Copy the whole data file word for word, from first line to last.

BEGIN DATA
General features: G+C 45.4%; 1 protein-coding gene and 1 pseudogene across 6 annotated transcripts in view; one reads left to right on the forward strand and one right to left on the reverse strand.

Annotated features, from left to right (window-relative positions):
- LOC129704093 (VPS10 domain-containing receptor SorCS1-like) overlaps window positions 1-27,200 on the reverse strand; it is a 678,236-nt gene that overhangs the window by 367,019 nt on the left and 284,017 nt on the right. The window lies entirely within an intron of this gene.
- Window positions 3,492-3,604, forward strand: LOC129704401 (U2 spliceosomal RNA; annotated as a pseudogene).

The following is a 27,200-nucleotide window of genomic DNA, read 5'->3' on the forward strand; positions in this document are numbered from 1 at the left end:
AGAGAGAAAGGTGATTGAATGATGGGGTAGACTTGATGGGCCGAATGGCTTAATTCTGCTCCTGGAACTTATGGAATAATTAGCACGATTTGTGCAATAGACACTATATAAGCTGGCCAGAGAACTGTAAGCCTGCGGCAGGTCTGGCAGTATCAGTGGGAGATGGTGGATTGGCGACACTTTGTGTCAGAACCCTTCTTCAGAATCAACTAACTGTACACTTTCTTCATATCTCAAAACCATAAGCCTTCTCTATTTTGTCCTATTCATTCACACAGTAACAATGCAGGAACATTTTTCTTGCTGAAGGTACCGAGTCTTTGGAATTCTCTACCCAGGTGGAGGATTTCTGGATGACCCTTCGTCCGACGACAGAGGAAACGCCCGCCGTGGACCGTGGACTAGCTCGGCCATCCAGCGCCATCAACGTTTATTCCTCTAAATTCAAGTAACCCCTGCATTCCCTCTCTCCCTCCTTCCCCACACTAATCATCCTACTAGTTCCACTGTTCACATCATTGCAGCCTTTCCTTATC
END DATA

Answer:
General features: G+C 45.4%; 1 protein-coding gene and 1 pseudogene across 6 annotated transcripts in view; one reads left to right on the forward strand and one right to left on the reverse strand.

Annotated features, from left to right (window-relative positions):
- LOC129704093 (VPS10 domain-containing receptor SorCS1-like) overlaps window positions 1-27,200 on the reverse strand; it is a 678,236-nt gene that overhangs the window by 367,019 nt on the left and 284,017 nt on the right. The window lies entirely within an intron of this gene.
- Window positions 3,492-3,604, forward strand: LOC129704401 (U2 spliceosomal RNA; annotated as a pseudogene).

The following is a 27,200-nucleotide window of genomic DNA, read 5'->3' on the forward strand; positions in this document are numbered from 1 at the left end:
AGAGAGAAAGGTGATTGAATGATGGGGTAGACTTGATGGGCCGAATGGCTTAATTCTGCTCCTGGAACTTATGGAATAATTAGCACGATTTGTGCAATAGACACTATATAAGCTGGCCAGAGAACTGTAAGCCTGCGGCAGGTCTGGCAGTATCAGTGGGAGATGGTGGATTGGCGACACTTTGTGTCAGAACCCTTCTTCAGAATCAACTAACTGTACACTTTCTTCATATCTCAAAACCATAAGCCTTCTCTATTTTGTCCTATTCATTCACACAGTAACAATGCAGGAACATTTTTCTTGCTGAAGGTACCGAGTCTTTGGAATTCTCTACCCAGGTGGAGGATTTCTGGATGACCCTTCGTCCGACGACAGAGGAAACGCCCGCCGTGGACCGTGGACTAGCTCGGCCATCCAGCGCCATCAACGTTTATTCCTCTAAATTCAAGTAACCCCTGCATTCCCTCTCTCCCTCCTTCCCCACACTAATCATCCTACTAGTTCCACTGTTCACATCATTGCAGCCTTTCCTTATC